Why Do the French Keep Striking?

News Abroad

Robert Gildea is professor of modern history at Oxford University. He is the author of "Children of the Revolution: The French, 1799-1914," now out in paperback from Harvard University Press.

On 14 July 1789 Louis XVI was brought news of the fall of the Bastille. “Is it a revolt?” he asked. “No Sire,” his adviser replied, “it is a revolution.”

This autumn France has once again been in the grip of social unrest: strikes, demonstrations, road blocks.  Although opposition has been focused on the raising of the retirement age, the disturbances have involved not only workers but also thousands of high school students, who should be more concerned about finding a job at the end of their studies than about their pension.

So why is this?  Why do the French seem to seize every opportunity to come out onto the streets while the British, arguably in the face of much fiercer cuts, seem just to accept the misery as inevitable?  Here are a few ideas from a historian of modern France.

One explanation is that France is persistently and endemically revolutionary.  It was the English who first cut off their king’s head, but they restored his son to the throne and after that politics progressed by a series of reforms towards a constitutional, more-or-less democratic monarchy.  When the French cut off their kings head it ushered in a series regime changes between monarchy, republic and empire in 1815, 1830, 1848, 1852 and 1870, then a variety of social revolutions from the Paris Commune of 1871, the waves of strikes that greeted the Popular Front in 1936, the near-revolution that occurred when France was liberated from German rule in 1944, to the strikes and demonstrations of 1968.  In France every other political change seemed to involve regime change, and every other regime change to have involved a revolution.

A second explanation is that while in Britain politicians are not held in high regard, a consensus politics has been achieved in the postwar era, with the exception of the Thatcher era of the 1980s, around a compromise between the free market and the welfare state.  In France the political class is even less popular, and sharply divided between socialist Left and conservative Right. The result is that when Left or Right loses an election in France it forfeits the initiative to more extreme parties or to extra-parliamentary movements.  The defeat of the Right by Mitterrand in 1981 launched Le Pen on his career.  The defeat of the Left by Chirac in 1995 provoked a wave of strikes against the government’s austerity measures.  The failure of the Left to get through to the second round of the presidential election of 2002 ahead of Le Pen triggered a mass movement to stop Le Pen, while the defeat of the Left by Sarkozy in 2007 has left the field open to malcontents able to stir up popular protest.

Some of these malcontents have a powerful grip on the trade-union movement.  For whereas only 8 percent of workers are trade-unionized in France, as against 27 percent in Britain, the French trade unions have a notable track record in being able to mobilize workers and students to protest.  Whereas the British trade-union movement  gave rise to the Labour Party, the French trade unions have fought shy of party politics and often been infiltrated by anarchist elements committed to the weapon of the general strike.  The French unions are strong in the public sector, including the railways and subway system, the post office, teaching and health services, sectors which can bring the country to a standstill.  While the stuffing was knocked out of the British trade union movement by Mrs. Thatcher’s defeat of the miners’ strike in 1984-85, the French unions seem constantly up for a fight.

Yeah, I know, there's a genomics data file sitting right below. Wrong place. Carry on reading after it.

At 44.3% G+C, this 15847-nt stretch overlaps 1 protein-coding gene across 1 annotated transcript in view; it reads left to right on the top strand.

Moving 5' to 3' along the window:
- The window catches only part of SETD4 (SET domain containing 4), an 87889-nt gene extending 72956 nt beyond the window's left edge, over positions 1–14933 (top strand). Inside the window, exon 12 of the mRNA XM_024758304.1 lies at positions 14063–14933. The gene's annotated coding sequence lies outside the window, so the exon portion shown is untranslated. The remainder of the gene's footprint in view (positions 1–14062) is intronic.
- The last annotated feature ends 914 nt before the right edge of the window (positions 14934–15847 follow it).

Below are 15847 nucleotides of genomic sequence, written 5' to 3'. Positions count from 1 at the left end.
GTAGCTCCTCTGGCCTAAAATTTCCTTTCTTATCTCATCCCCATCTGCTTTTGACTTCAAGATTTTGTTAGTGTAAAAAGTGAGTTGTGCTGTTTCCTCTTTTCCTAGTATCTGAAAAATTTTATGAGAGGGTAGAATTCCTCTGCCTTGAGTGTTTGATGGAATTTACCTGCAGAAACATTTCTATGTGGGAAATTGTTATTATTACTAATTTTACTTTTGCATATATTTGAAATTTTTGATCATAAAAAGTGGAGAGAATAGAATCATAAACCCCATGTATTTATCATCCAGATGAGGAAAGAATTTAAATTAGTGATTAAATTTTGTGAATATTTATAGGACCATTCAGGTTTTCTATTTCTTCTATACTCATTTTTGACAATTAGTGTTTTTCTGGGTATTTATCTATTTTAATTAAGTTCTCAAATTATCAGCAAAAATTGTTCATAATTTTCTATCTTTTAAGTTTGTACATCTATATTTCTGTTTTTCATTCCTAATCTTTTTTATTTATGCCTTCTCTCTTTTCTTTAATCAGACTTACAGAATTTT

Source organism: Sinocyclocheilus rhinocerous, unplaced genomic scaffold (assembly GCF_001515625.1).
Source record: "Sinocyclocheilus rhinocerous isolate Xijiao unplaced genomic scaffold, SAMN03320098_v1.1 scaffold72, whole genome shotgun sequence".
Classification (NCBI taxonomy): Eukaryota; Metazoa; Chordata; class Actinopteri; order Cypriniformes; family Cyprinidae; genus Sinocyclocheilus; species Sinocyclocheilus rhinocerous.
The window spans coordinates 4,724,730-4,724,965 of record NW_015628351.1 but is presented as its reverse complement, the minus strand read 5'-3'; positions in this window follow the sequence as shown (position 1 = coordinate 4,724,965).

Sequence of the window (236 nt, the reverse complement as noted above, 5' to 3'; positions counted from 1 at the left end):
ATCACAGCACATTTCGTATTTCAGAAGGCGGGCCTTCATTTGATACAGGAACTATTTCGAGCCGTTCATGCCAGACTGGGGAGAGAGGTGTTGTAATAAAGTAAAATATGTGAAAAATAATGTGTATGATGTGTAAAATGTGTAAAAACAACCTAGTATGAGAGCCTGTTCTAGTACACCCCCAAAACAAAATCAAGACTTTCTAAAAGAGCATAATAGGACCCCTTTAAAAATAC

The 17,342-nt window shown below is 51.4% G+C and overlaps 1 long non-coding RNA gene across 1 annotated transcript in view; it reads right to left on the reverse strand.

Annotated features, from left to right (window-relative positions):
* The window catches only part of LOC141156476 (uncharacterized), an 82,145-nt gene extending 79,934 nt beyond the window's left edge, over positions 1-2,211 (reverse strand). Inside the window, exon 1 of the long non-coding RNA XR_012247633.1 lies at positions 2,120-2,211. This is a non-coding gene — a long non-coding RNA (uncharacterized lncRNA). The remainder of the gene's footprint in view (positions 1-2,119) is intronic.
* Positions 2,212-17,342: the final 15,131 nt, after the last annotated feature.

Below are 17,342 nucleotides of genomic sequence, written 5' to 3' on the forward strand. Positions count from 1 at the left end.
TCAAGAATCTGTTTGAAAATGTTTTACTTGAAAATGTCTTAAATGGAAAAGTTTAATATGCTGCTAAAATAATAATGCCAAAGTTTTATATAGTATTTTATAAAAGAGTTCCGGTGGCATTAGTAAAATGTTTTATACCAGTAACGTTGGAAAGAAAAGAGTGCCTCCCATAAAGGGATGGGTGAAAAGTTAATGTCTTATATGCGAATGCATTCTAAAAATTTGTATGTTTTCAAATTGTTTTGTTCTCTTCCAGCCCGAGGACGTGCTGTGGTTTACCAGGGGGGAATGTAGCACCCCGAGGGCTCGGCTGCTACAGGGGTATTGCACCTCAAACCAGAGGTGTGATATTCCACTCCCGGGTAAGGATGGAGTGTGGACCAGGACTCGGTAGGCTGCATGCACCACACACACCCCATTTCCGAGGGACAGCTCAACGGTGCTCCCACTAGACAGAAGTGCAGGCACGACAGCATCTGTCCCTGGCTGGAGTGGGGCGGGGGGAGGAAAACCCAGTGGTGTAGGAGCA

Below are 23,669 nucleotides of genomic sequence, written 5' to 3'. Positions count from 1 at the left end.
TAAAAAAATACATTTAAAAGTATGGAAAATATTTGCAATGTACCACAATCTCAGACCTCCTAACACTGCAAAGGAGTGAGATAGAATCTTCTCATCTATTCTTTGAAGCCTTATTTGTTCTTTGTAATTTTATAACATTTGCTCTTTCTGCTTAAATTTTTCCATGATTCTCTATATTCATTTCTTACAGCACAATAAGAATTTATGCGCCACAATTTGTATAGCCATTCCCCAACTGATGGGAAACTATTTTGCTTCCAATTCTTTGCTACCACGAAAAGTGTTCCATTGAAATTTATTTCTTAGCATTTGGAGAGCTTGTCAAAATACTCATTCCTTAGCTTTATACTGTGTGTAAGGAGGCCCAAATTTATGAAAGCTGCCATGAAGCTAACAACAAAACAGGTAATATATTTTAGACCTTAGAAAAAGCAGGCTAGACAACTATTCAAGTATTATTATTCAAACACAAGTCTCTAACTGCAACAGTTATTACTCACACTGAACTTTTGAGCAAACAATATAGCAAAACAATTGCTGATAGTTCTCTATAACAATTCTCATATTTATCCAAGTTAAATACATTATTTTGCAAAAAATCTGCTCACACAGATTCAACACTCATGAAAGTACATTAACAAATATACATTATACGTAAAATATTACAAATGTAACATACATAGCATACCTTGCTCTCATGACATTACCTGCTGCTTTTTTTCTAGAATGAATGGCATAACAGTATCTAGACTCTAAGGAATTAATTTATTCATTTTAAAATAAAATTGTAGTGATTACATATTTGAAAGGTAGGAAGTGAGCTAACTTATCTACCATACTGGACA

And what is that fight about?  In Britain, Mrs. Thatcher pushed through measures of privatization and economic “flexibility” which were continued, not reversed, by Tony Blair.  Everyone was supposed to be able to cash in on the new opportunities to get rich.  By contrast the French are wedded to their “social” entitlements in terms of a minimum wage, a short working week, free schooling, medical benefits and pension rights.  Any attempt by governments to dismantle these in the name of fiscal prudence is regarded by the attack of the “liberal” state on social rights, and “liberalism” is seen to be the ideology global capitalism.  The French voted against the European constitution in 2005 precisely because it was seen as a vehicle for the liberalism that would cannibalize their social gains.

When it comes to a fight, the British state seems to stand firm—though the poll-tax riots of 1990 brought down Mrs. Thatcher—while the French state, while appearing to be tough and authoritarian, has more often than not given way.  Why should this be?  There has been much talk in recent years of the one hundred fifty Algerians demonstrating in Paris in October 1961 for a free Algeria who were killed by Maurice Papon’s police.  More critical in the eyes of the state were the nine French demonstrators killed by police in February 1962 near the Charonne metro station.  Since then the French police have pulled their punches and preferred concession to confrontation.  Concessions were made to students and workers to defuse 1968.  The government climbed down when students challenged university reforms in 1986 and again when a similar round of cuts to today’s provoked waves of strikes in 1995.  Activist rhetoric is full of the climb-downs of 1968 and 1995 and the lesson seems to be that protest pays.  Whether it does this time is yet to be seen.

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